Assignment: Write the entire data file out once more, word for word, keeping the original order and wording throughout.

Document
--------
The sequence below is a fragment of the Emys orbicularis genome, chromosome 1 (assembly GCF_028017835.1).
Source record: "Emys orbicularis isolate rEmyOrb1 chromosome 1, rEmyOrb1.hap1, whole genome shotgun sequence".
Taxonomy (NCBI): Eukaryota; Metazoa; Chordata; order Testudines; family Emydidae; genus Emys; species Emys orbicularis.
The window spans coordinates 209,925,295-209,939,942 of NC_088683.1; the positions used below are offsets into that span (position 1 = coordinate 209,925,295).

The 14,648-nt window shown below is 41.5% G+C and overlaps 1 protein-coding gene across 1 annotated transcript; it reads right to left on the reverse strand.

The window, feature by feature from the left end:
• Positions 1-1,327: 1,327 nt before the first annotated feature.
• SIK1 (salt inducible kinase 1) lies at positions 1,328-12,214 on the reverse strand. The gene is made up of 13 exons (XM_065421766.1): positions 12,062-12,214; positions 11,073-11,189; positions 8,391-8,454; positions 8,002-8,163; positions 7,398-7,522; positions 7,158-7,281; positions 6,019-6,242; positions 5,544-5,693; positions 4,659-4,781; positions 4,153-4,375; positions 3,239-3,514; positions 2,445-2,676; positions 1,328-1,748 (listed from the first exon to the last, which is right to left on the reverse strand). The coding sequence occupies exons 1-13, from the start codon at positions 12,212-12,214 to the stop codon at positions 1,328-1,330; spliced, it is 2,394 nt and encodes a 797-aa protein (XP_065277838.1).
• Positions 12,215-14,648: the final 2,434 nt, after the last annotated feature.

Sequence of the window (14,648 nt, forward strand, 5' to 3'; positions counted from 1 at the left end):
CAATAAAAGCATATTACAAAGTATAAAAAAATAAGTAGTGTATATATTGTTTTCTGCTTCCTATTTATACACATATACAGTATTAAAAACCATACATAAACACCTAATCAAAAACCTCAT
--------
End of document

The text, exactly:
The sequence below is a fragment of the Emys orbicularis genome, chromosome 1 (assembly GCF_028017835.1).
Source record: "Emys orbicularis isolate rEmyOrb1 chromosome 1, rEmyOrb1.hap1, whole genome shotgun sequence".
Taxonomy (NCBI): Eukaryota; Metazoa; Chordata; order Testudines; family Emydidae; genus Emys; species Emys orbicularis.
The window spans coordinates 209,925,295-209,939,942 of NC_088683.1; the positions used below are offsets into that span (position 1 = coordinate 209,925,295).

The 14,648-nt window shown below is 41.5% G+C and overlaps 1 protein-coding gene across 1 annotated transcript; it reads right to left on the reverse strand.

The window, feature by feature from the left end:
• Positions 1-1,327: 1,327 nt before the first annotated feature.
• SIK1 (salt inducible kinase 1) lies at positions 1,328-12,214 on the reverse strand. The gene is made up of 13 exons (XM_065421766.1): positions 12,062-12,214; positions 11,073-11,189; positions 8,391-8,454; positions 8,002-8,163; positions 7,398-7,522; positions 7,158-7,281; positions 6,019-6,242; positions 5,544-5,693; positions 4,659-4,781; positions 4,153-4,375; positions 3,239-3,514; positions 2,445-2,676; positions 1,328-1,748 (listed from the first exon to the last, which is right to left on the reverse strand). The coding sequence occupies exons 1-13, from the start codon at positions 12,212-12,214 to the stop codon at positions 1,328-1,330; spliced, it is 2,394 nt and encodes a 797-aa protein (XP_065277838.1).
• Positions 12,215-14,648: the final 2,434 nt, after the last annotated feature.

Sequence of the window (14,648 nt, forward strand, 5' to 3'; positions counted from 1 at the left end):
CAATAAAAGCATATTACAAAGTATAAAAAAATAAGTAGTGTATATATTGTTTTCTGCTTCCTATTTATACACATATACAGTATTAAAAACCATACATAAACACCTAATCAAAAACCTCAT